Sunday, April 17, 2011

Coefficients of drag of old cars


I followed your collective advice and bought the 22 volume car encyclopedia today.  It's in excellent shape and is chock full of information.  For example, did you know that AC (as in, AC Cobra) stands for "Auto-Carrier"?  I'm working my way from the beginning.  The first entry in Volume 1 (the letter A) is Finnish rally driver Rauno Aaltonen.  Now that's comprehensive.

The "aerodynamics" section in this 1974 reference book has a cool chart showing the Cd of some contemporary cars.  I'm kinda shocked that the E-Type is more of a brick than a VW microbus.


4 comments:

Viva Chile! said...

That's a surprise indeed. But is a graphic example of why aerodynamics is not an easy thing to master.

I'm pretty sure I've seen those drawings before in an Spanish collection that was sold in Chile. I have some numbers but couldn't find them. Does yours say if its a US edition of an European original? I suppose it is since most of those cars are European.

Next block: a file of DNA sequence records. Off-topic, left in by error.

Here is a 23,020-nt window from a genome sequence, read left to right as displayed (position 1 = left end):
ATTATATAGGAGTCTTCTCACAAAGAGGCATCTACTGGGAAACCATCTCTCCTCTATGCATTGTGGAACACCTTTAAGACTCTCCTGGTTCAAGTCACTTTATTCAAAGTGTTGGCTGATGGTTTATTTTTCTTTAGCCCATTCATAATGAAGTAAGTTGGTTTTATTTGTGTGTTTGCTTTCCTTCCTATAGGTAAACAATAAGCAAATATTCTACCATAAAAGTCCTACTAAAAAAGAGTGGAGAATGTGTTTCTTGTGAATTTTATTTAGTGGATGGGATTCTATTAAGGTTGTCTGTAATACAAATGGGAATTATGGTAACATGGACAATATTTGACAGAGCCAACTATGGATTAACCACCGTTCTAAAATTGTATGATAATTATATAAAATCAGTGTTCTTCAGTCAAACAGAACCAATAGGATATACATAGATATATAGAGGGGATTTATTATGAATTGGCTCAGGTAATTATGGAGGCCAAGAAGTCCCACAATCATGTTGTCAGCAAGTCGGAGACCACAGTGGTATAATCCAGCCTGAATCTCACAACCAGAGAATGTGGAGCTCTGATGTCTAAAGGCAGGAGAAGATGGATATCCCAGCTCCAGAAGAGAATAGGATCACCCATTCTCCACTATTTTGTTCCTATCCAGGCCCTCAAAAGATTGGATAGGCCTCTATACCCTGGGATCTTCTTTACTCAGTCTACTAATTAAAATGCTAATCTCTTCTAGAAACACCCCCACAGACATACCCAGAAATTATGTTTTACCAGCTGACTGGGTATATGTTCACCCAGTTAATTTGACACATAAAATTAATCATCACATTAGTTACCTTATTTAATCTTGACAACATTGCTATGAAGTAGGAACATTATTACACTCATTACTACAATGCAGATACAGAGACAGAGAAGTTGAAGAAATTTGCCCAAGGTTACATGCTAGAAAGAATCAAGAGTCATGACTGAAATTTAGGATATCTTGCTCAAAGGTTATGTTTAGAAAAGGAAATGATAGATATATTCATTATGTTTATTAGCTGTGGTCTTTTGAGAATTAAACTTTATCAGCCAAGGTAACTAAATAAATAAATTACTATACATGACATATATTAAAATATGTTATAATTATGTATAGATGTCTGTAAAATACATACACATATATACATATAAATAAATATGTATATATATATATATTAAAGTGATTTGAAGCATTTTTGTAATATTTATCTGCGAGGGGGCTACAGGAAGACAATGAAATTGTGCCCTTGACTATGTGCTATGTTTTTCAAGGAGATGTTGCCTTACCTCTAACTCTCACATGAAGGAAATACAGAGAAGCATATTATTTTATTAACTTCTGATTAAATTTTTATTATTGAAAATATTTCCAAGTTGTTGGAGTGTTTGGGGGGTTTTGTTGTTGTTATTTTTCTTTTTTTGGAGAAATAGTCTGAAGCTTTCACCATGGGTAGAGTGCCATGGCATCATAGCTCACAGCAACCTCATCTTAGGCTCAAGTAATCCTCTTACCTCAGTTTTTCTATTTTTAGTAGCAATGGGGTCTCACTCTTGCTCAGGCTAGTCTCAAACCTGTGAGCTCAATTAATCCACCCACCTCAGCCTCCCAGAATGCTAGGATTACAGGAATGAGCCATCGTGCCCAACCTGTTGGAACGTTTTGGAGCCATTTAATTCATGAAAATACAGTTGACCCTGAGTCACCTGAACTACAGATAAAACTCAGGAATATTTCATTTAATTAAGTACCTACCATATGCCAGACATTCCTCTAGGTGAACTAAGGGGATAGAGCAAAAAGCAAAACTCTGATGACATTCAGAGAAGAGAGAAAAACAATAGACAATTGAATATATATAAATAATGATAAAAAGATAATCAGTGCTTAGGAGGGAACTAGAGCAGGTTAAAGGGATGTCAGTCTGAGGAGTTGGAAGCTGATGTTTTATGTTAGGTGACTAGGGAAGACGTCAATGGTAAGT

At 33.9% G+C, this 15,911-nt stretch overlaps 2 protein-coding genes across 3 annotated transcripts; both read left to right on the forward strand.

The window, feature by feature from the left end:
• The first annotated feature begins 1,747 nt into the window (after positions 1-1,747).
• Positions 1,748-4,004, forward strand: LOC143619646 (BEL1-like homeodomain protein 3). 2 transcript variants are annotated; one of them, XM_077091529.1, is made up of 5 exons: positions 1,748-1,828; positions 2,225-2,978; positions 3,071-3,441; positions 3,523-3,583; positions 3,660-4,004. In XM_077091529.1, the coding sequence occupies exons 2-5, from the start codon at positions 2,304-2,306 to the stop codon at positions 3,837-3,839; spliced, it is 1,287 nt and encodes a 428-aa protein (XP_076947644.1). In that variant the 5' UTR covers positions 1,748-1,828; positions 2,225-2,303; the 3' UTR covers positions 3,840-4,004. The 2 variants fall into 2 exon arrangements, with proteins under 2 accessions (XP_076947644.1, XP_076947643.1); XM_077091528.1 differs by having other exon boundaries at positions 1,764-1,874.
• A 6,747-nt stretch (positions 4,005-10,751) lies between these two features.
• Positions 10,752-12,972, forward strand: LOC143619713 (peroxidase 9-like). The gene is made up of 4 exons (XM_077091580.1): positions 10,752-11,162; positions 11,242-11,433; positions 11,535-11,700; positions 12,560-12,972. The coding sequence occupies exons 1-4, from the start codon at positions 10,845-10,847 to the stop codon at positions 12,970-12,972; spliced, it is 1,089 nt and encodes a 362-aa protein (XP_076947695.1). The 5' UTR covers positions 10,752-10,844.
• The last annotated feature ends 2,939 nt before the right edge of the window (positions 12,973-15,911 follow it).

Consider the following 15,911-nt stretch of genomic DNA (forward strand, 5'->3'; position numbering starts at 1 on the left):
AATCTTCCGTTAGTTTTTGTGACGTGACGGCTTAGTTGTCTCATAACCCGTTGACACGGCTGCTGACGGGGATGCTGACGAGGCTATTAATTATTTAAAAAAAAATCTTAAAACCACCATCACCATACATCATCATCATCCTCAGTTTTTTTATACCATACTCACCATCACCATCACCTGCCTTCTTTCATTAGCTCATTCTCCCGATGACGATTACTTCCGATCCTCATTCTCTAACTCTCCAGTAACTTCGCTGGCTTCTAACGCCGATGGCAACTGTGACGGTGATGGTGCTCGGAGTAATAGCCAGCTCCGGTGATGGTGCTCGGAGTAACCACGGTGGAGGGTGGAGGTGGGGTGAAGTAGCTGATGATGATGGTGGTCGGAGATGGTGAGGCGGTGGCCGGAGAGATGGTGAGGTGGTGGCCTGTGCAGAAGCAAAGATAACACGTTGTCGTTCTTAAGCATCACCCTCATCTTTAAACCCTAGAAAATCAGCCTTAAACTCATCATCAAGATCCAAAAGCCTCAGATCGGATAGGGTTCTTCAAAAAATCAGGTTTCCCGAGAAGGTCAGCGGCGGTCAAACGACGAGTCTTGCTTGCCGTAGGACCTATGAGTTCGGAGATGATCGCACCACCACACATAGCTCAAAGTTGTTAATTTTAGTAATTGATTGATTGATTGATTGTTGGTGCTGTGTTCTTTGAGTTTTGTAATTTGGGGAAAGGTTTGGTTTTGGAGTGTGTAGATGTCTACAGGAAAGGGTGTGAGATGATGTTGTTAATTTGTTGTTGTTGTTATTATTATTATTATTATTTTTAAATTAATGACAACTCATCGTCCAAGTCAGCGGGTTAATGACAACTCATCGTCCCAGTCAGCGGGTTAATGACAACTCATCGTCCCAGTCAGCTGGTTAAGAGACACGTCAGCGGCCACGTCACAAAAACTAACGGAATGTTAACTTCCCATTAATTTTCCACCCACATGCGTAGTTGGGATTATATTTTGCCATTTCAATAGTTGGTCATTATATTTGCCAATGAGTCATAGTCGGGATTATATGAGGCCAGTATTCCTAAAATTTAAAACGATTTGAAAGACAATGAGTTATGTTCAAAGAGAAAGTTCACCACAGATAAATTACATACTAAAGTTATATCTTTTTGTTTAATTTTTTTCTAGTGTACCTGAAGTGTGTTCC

kashgar216 said...

Viva: The book says Orbis Publishing, Limited 1974; Quattroroute/Domus, Milan 1972; and Columbia House, New York.

MattC said...

Pretty amazing that the Citroen DS is .31 CD. That is a superb number even now. Surprisingly the Porsche is even lower.

Anonymous said...

"I'm kinda shocked that the E-Type is more of a brick than a VW microbus."

It is not. The Microbus has much more drag.

cD is not how much drag it has. You also need to know the frontal area.